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Strategy: Saving Your Butt With Deferred Deletes

Deferred Deletes is a technique where deleted items are marked as deleted but not garbage collected until some days or preferably weeks later.  James Hamilton talks describes this strategy in his classic On Designing and Deploying Internet-Scale Services:

Never delete anything. Just mark it deleted. When new data comes in, record the requests on the way. Keep a rolling two week (or more) history of all changes to help recover from software or administrative errors. If someone makes a mistake and forgets the where clause on a delete statement (it has happened before and it will again), all logical copies of the data are deleted. Neither RAID nor mirroring can protect against this form of error. The ability to recover the data can make the difference between a highly embarrassing issue or a minor, barely noticeable glitch. For those systems already doing off-line backups, this additional record of data coming into the service only needs to be since the last backup. But, being cautious, we recommend going farther back anyway.

Mistakes happen and James says in Stonebraker on CAP Theorem and Databases that:

Deferred delete is not full protection but it has saves my butt more than once and I’m a believer. If you have an application error, administrative error, or database implementation bug that losses data, then it is simply gone unless you have an offline copy. This, by the way, is why I’m a big fan of deferred delete.

Something to consider in your own design.

Reader Comments (9)

Don't forget that an update also removes data.

I described a not so intrusive way of doing data versionning that is a simplified version of a DDJ article

April 13, 2010 | Unregistered CommenterSteve Schnepp

The next logical step is to keep a whole archived history of not only deletes, but alters too... Load and performance allowing, of course.

April 13, 2010 | Unregistered CommenterJean-Marc Liotier

It is also worth noting the downsides of deferred deletes (also known as soft deletes), outlined in The trouble with soft delete:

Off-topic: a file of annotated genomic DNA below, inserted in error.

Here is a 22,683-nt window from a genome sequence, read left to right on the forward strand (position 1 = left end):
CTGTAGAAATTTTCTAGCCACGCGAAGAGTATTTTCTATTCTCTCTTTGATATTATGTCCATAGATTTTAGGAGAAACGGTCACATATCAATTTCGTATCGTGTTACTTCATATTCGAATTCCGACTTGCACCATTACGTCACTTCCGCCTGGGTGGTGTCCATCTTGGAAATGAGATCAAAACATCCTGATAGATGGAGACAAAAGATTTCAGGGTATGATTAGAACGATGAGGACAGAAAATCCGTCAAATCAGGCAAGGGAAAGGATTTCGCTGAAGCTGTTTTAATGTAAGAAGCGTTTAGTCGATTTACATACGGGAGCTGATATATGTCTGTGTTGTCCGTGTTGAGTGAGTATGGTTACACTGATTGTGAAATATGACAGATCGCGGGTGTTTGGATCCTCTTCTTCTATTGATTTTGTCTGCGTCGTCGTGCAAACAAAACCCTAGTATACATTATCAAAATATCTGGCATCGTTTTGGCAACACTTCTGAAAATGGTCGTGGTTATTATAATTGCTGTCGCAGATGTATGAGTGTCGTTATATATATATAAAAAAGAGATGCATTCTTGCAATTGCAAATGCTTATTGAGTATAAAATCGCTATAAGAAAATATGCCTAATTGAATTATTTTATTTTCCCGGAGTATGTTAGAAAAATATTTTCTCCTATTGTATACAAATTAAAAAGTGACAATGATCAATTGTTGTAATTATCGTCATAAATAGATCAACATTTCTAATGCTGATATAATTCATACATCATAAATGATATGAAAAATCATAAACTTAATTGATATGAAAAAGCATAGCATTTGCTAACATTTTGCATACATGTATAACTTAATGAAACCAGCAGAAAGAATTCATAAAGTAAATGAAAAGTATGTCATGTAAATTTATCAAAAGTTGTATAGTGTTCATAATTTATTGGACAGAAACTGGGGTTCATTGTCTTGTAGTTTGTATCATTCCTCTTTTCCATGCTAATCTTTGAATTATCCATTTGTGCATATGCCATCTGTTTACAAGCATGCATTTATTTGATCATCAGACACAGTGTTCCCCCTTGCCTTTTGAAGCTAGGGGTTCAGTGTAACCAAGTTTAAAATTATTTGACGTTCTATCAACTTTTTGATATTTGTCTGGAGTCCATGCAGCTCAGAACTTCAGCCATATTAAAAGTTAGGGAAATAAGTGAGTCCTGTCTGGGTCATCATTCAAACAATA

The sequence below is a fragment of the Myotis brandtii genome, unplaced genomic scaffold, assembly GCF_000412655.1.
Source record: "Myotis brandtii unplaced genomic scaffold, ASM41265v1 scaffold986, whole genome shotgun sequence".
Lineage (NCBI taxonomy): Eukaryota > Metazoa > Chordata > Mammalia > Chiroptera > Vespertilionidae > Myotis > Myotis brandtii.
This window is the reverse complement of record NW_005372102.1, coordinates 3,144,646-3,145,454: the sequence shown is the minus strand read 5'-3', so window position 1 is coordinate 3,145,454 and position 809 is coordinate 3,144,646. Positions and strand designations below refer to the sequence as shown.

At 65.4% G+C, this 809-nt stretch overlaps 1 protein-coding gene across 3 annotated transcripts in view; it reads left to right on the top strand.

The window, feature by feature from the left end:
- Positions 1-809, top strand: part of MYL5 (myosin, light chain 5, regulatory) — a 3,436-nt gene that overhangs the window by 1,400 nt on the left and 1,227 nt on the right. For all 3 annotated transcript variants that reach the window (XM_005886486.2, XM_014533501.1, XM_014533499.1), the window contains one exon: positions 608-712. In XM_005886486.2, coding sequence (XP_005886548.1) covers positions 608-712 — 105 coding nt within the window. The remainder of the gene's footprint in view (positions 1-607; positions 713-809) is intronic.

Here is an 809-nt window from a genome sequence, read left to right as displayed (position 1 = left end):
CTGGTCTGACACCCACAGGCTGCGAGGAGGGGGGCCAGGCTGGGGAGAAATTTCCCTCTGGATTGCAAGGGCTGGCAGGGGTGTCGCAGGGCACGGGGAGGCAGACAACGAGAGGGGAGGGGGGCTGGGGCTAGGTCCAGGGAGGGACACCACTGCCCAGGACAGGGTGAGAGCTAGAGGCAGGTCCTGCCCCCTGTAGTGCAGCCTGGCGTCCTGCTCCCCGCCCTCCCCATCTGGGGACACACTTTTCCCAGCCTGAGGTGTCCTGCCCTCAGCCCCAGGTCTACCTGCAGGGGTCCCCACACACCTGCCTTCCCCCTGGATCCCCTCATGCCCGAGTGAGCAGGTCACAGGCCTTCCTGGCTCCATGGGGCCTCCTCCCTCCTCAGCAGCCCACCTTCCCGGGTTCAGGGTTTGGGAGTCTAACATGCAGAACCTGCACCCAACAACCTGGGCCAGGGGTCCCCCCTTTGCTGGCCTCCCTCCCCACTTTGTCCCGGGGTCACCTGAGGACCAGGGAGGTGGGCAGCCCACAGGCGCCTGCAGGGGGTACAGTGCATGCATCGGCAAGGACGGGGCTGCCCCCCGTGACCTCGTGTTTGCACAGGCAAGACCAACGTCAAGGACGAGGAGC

It’s like a tax; a mandatory WHERE clause to ensure you don’t return any deleted rows. This extra WHERE clause is similar to checking return codes in programming languages that don’t throw exceptions (like C). It’s very simple to do, but if you forget to do it in even one place, bugs can creep in very fast.

There are other performance and complexity issues involved.

As always, it is a trade-off.

April 13, 2010 | Registered Commentersaidimu apale

Another approach to 'deferred deletes' is to 'move' the data to a different data store (a different database, for example) altogether. This will keep the primary data store sane, queries simpler (you don't need to 'exclude' deleted records either in the query or in some post processing blocks), and still less embarrassing when the data is deleted accidentally :-)

April 13, 2010 | Unregistered Commenterrags

"...but if you forget to do it in even one place, bugs can creep in very fast."

One easy solution is to use a view that filters out the logical deletes. You'll want a construct to transparently write to the correct tables and read from the views, but that's not difficult, is easily generalized, and is an abstraction can be applied to many other view-based solutions.

April 13, 2010 | Unregistered CommenterBrendan

As a Java developer with a background in warehousing, I would like to make note of the technique in which the history of records is maintained by a date. Just like "mark for delete", when a record is changed (including deleted) we do not actually delete it, but set a date column which represents that it has been closed out. In this fashion record counts build up quickly depending on application logic, but I think I would incorporate this kind of idea with Todd's suggestion for a rolling 2 week quota of history. My experience concurs that having such a history can be very useful for investigating issues as well as recovering from them. Good post, thanks!

April 16, 2010 | Unregistered CommenterTim

I'm looking at it from a sysadmin's point of view. Implementation of it on a filesystem is simple I guess. You might create a separate directory tree like /garbage and put "deleted" files there with full path. Run cron periodically to delete files older than a given number of days. Then you only need an alias delsec "mv <data> /garbage/<data>

April 18, 2010 | Unregistered Commenterlinuxdatacenter

I learned the hard way, and blogged about it. :-)

April 28, 2010 | Unregistered CommenterCorey

All is depends on the requirement of application, is requirement says do not delete do not delete, either put a delete flag or date timestamp both of them are effective based on scenario. By default I use the delete flag as I believe no data should be deleted in production world :)

July 6, 2010 | Unregistered CommenterPrashant Saraf

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